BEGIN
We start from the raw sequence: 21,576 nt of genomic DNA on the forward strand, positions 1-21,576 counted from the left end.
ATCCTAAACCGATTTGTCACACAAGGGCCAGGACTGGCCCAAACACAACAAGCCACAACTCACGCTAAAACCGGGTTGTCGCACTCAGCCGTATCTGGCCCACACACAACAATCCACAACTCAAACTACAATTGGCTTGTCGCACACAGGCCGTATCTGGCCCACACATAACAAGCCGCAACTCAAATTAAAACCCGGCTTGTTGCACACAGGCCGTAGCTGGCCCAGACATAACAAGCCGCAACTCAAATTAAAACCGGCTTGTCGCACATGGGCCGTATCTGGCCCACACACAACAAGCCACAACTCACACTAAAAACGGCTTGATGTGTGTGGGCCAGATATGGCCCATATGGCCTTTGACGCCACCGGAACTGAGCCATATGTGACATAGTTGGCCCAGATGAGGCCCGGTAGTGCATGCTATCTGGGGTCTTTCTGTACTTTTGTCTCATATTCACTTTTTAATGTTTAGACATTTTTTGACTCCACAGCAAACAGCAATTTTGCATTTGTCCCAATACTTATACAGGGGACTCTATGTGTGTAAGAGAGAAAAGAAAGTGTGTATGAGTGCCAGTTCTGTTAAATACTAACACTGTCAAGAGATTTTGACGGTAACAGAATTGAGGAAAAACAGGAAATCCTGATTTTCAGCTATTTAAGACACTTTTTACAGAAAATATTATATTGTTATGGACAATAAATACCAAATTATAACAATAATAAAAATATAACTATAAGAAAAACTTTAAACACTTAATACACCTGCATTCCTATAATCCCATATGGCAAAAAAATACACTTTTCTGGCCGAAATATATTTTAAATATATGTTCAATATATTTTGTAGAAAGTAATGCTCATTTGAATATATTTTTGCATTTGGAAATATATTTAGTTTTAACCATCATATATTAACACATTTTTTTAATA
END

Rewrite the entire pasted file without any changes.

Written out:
We start from the raw sequence: 21,576 nt of genomic DNA on the forward strand, positions 1-21,576 counted from the left end.
ATCCTAAACCGATTTGTCACACAAGGGCCAGGACTGGCCCAAACACAACAAGCCACAACTCACGCTAAAACCGGGTTGTCGCACTCAGCCGTATCTGGCCCACACACAACAATCCACAACTCAAACTACAATTGGCTTGTCGCACACAGGCCGTATCTGGCCCACACATAACAAGCCGCAACTCAAATTAAAACCCGGCTTGTTGCACACAGGCCGTAGCTGGCCCAGACATAACAAGCCGCAACTCAAATTAAAACCGGCTTGTCGCACATGGGCCGTATCTGGCCCACACACAACAAGCCACAACTCACACTAAAAACGGCTTGATGTGTGTGGGCCAGATATGGCCCATATGGCCTTTGACGCCACCGGAACTGAGCCATATGTGACATAGTTGGCCCAGATGAGGCCCGGTAGTGCATGCTATCTGGGGTCTTTCTGTACTTTTGTCTCATATTCACTTTTTAATGTTTAGACATTTTTTGACTCCACAGCAAACAGCAATTTTGCATTTGTCCCAATACTTATACAGGGGACTCTATGTGTGTAAGAGAGAAAAGAAAGTGTGTATGAGTGCCAGTTCTGTTAAATACTAACACTGTCAAGAGATTTTGACGGTAACAGAATTGAGGAAAAACAGGAAATCCTGATTTTCAGCTATTTAAGACACTTTTTACAGAAAATATTATATTGTTATGGACAATAAATACCAAATTATAACAATAATAAAAATATAACTATAAGAAAAACTTTAAACACTTAATACACCTGCATTCCTATAATCCCATATGGCAAAAAAATACACTTTTCTGGCCGAAATATATTTTAAATATATGTTCAATATATTTTGTAGAAAGTAATGCTCATTTGAATATATTTTTGCATTTGGAAATATATTTAGTTTTAACCATCATATATTAACACATTTTTTTAATA